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Less parking, more space says developer

The Negotiator

Moda Living city homes imageModernise parking, CIL and space standards to build more homes, says Moda Living.

Moda Living, a developer and operator of homes for rent, with major schemes in six UK cities, has called for greater flexibility around stringent planning demands for car park spaces.

In its response to the housing white paper consultation, the company said that overly restrictive car parking standards requiring inappropriate levels of car parking, exceed the requirements of the Build to Rent market as renters are increasingly “asset-light” choosing to use ride share companies like Uber or car hire brands like Zip Car.

Moda Living has a pipeline of 5,000 homes across the UK’s biggest cities, it also wants reform of overly restrictive national residential space standards.

Tony Brooks, Managing Director of Moda Living, said, “Huge investment is going in to considerable shared areas that residents will be free to access. It’s essential these things are considered when planners are totting up the amount of space a resident has access to. Given the choice between a tiny private balcony you can’t fit a table on to or having a slice of a much bigger, shared space, it makes sense that we consider how we can offer people a higher standard of living without a “computer says no” approach to space standards.”

Select Committee reports on housebuilding
David Stapleton image

David Stapleton

A new report from the Communities and Local Government Select Committee calls for the dominance of large volume homebuilders to be reduced to aid the housing market and build more homes. David Stapleton, CEO and founder of TenderSpace, an online platform that helps SME contractors manage, grow and protect their businesses, has welcomed the report and believes technology will play a big role in opening up the market.

“We agree with the Select Committee that the Government should support small and medium sized builders and ensure local authorities have the tools they need to make an effective contribution to solving the housing crisis,” says David. “SMEs drive competition, innovation and value in the marketplace and supporting them is crucial to the future of the housebuilding industry.”

SMEs drive competition, innovation and value, supporting them is crucial to the industry.

The report notes that the eight largest firms build more than half of all new homes and calls for a more competitive market, with a large number of companies of different sizes. The Committee recommends improving access to land and finance for smaller builders and says Government should reduce the risk for builders and prepare sites for development by providing infrastructure and planning permissions.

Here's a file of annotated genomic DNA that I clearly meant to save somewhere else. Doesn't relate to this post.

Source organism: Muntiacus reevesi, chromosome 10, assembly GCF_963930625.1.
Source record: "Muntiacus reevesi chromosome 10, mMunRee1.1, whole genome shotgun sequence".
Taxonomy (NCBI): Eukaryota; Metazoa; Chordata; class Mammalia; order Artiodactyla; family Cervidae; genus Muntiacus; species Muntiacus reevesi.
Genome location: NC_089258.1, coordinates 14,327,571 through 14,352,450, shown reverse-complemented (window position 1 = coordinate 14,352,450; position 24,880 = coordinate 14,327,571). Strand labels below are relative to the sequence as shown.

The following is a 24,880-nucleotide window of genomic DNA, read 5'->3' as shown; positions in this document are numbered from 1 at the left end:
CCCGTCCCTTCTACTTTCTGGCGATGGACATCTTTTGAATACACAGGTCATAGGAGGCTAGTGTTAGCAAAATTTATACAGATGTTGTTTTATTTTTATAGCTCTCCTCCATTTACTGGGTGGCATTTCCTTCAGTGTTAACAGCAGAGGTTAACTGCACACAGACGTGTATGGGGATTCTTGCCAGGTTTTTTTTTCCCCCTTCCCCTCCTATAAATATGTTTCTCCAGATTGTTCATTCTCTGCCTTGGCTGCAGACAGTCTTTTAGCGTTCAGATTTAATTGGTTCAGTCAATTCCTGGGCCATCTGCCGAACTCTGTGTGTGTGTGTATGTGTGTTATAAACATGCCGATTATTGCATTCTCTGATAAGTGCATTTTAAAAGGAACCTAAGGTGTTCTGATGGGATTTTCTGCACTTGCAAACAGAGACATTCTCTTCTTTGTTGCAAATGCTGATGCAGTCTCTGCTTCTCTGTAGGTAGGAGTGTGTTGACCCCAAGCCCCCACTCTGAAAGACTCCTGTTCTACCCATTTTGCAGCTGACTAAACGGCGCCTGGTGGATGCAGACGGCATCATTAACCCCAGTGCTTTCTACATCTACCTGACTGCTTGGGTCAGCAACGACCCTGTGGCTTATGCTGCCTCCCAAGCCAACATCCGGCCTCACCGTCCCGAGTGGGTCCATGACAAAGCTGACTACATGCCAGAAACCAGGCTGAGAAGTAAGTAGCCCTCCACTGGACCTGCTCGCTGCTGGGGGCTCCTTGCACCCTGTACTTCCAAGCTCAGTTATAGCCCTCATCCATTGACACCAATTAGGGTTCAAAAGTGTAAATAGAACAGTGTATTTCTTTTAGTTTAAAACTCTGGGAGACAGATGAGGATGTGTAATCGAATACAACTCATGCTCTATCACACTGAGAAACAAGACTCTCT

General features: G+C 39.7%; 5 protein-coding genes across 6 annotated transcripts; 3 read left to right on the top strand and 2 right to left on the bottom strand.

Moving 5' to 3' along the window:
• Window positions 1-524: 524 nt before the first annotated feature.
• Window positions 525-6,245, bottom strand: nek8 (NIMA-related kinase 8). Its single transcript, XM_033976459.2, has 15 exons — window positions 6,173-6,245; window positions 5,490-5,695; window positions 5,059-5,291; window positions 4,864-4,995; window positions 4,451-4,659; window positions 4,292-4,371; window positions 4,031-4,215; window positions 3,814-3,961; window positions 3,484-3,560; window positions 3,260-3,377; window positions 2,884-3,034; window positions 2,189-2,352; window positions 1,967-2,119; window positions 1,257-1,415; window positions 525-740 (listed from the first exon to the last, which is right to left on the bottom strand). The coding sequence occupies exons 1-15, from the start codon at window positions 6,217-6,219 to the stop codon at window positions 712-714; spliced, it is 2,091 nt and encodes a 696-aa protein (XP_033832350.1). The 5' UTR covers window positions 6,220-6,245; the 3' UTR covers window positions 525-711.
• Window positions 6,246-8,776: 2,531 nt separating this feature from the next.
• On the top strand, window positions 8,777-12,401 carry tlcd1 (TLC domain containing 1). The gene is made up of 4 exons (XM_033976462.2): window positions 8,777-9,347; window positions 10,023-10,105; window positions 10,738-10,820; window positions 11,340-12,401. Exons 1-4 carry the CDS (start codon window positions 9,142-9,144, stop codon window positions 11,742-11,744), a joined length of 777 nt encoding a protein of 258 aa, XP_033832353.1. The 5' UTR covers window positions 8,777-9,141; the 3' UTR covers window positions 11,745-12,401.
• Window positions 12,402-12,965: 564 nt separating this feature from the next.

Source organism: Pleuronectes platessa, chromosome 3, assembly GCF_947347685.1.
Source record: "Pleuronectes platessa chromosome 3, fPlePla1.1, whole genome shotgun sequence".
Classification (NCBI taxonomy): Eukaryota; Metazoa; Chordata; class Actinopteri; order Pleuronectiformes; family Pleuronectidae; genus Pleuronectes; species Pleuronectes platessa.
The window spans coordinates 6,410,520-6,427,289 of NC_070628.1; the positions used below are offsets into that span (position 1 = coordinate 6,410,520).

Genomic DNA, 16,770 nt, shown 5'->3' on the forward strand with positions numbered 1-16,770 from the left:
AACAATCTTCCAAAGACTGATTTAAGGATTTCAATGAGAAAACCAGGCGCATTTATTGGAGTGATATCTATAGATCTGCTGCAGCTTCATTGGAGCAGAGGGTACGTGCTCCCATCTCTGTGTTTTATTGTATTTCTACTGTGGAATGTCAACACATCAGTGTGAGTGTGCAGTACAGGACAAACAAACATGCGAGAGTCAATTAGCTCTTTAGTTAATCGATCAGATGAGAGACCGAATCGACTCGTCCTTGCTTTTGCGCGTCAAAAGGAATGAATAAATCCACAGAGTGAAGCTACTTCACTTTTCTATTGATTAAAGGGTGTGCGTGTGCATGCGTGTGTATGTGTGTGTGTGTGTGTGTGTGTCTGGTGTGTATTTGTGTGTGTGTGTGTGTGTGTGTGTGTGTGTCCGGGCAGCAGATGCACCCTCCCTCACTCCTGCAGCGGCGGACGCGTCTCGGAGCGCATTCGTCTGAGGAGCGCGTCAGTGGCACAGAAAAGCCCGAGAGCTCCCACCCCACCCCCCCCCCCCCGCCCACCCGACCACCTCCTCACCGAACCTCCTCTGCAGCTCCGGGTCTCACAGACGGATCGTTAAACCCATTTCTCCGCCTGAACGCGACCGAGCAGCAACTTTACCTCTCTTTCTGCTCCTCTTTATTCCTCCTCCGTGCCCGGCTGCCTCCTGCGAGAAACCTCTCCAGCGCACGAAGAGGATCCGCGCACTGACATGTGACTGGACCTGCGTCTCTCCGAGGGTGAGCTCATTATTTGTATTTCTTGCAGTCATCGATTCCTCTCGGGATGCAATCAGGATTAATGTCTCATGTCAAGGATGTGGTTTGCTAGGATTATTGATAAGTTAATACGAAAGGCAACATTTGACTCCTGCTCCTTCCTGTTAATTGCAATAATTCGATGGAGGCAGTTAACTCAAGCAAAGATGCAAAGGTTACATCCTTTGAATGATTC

The report can be found at www.publications.parliament. uk/pa/cm201617/cmselect/ cmcomloc/46/4611.htm

Big deal in Nottingham

Maryland Securities' residential scheme imageA multi-million pound residential scheme earmarked for Nottingham has been given the go-ahead from councillors.

Maryland Securities’ residential led scheme in Alfreton Road in the city will transform a three-acre former lace factory site to a major mixed-use scheme of housing and shops.

Called Avitus, the scheme is expected to create around 650 jobs during construction and an additional 100-plus permanent jobs in various sectors while injecting £124 million during construction and £26 million from retail and other sectors to the economy.

Nottingham City Council planners gave the scheme the seal of approval.

Jacob Jebreel, head of Manchester-based Maryland, said, “We are delighted planning has now been secured and look forward to progressing the development which will breathe new life into one of the city’s major arterial routes.

David Hargreaves of FHP and FHP Living, advising on the scheme, said: “What Jacob Jebreel of Maryland has achieved is a game changer for this part of Nottingham.

“The development of a new high quality residential quarter here of this scale will totally change the area and significantly enhance the approach in to the city centre along the A610 which is one of the main arterial roads into Nottingham.”

Period living in Paddington

Parker House, Paddington, imageLondon property developer Linton Group has announced the launch of Parker House, located on Paddington’s Cuthbert Street, with 19 refurbished luxury units. The homes start at £570,000 and are due to be ready for occupation later this year.

Designed by Clive Sall Architecture, the sleek modern interiors will bring the apartments into the 21st century, whilst retaining the building’s unique period charm with a brick façade, dormer roof and timber sash windows.

The flats range in size from 436 to 1286 sq. ft with ceiling heights of up to 3.4m. Most have private access to outdoor space, from ground floor courtyards to balconies and terraces. New residents are also eligible for a 25 year Car Club subscription and secure cycle storage.